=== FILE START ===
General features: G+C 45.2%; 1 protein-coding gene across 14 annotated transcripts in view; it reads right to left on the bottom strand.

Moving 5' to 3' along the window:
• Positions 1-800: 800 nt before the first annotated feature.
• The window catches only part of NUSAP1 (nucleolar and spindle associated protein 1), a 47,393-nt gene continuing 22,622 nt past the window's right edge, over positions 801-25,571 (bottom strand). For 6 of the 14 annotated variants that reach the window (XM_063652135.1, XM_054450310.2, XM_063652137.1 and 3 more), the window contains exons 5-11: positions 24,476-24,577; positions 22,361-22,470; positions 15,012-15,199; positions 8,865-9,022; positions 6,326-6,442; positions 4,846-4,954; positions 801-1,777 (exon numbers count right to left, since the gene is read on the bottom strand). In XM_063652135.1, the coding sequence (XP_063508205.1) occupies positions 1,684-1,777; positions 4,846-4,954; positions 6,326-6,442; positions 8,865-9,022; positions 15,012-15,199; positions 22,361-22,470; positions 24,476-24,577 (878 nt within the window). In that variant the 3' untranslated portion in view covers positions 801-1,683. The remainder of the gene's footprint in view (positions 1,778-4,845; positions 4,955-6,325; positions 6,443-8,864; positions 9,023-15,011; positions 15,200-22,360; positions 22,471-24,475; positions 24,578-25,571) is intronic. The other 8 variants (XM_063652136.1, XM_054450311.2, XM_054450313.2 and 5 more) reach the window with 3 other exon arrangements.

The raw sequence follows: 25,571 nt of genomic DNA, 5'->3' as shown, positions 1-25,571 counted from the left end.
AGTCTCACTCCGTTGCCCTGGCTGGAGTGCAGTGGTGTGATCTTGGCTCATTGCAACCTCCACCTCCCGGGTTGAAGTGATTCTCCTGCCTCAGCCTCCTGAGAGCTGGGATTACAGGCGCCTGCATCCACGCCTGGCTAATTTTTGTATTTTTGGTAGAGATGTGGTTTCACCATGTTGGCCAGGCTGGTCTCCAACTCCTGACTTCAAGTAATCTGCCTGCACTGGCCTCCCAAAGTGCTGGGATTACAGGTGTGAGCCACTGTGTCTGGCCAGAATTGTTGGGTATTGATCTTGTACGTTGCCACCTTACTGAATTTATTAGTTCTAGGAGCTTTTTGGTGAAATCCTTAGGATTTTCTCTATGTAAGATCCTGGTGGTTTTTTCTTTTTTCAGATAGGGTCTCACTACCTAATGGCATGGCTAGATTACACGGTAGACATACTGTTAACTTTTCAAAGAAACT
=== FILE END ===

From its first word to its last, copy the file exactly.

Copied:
General features: G+C 45.2%; 1 protein-coding gene across 14 annotated transcripts in view; it reads right to left on the bottom strand.

Moving 5' to 3' along the window:
• Positions 1-800: 800 nt before the first annotated feature.
• The window catches only part of NUSAP1 (nucleolar and spindle associated protein 1), a 47,393-nt gene continuing 22,622 nt past the window's right edge, over positions 801-25,571 (bottom strand). For 6 of the 14 annotated variants that reach the window (XM_063652135.1, XM_054450310.2, XM_063652137.1 and 3 more), the window contains exons 5-11: positions 24,476-24,577; positions 22,361-22,470; positions 15,012-15,199; positions 8,865-9,022; positions 6,326-6,442; positions 4,846-4,954; positions 801-1,777 (exon numbers count right to left, since the gene is read on the bottom strand). In XM_063652135.1, the coding sequence (XP_063508205.1) occupies positions 1,684-1,777; positions 4,846-4,954; positions 6,326-6,442; positions 8,865-9,022; positions 15,012-15,199; positions 22,361-22,470; positions 24,476-24,577 (878 nt within the window). In that variant the 3' untranslated portion in view covers positions 801-1,683. The remainder of the gene's footprint in view (positions 1,778-4,845; positions 4,955-6,325; positions 6,443-8,864; positions 9,023-15,011; positions 15,200-22,360; positions 22,471-24,475; positions 24,578-25,571) is intronic. The other 8 variants (XM_063652136.1, XM_054450311.2, XM_054450313.2 and 5 more) reach the window with 3 other exon arrangements.

The raw sequence follows: 25,571 nt of genomic DNA, 5'->3' as shown, positions 1-25,571 counted from the left end.
AGTCTCACTCCGTTGCCCTGGCTGGAGTGCAGTGGTGTGATCTTGGCTCATTGCAACCTCCACCTCCCGGGTTGAAGTGATTCTCCTGCCTCAGCCTCCTGAGAGCTGGGATTACAGGCGCCTGCATCCACGCCTGGCTAATTTTTGTATTTTTGGTAGAGATGTGGTTTCACCATGTTGGCCAGGCTGGTCTCCAACTCCTGACTTCAAGTAATCTGCCTGCACTGGCCTCCCAAAGTGCTGGGATTACAGGTGTGAGCCACTGTGTCTGGCCAGAATTGTTGGGTATTGATCTTGTACGTTGCCACCTTACTGAATTTATTAGTTCTAGGAGCTTTTTGGTGAAATCCTTAGGATTTTCTCTATGTAAGATCCTGGTGGTTTTTTCTTTTTTCAGATAGGGTCTCACTACCTAATGGCATGGCTAGATTACACGGTAGACATACTGTTAACTTTTCAAAGAAACT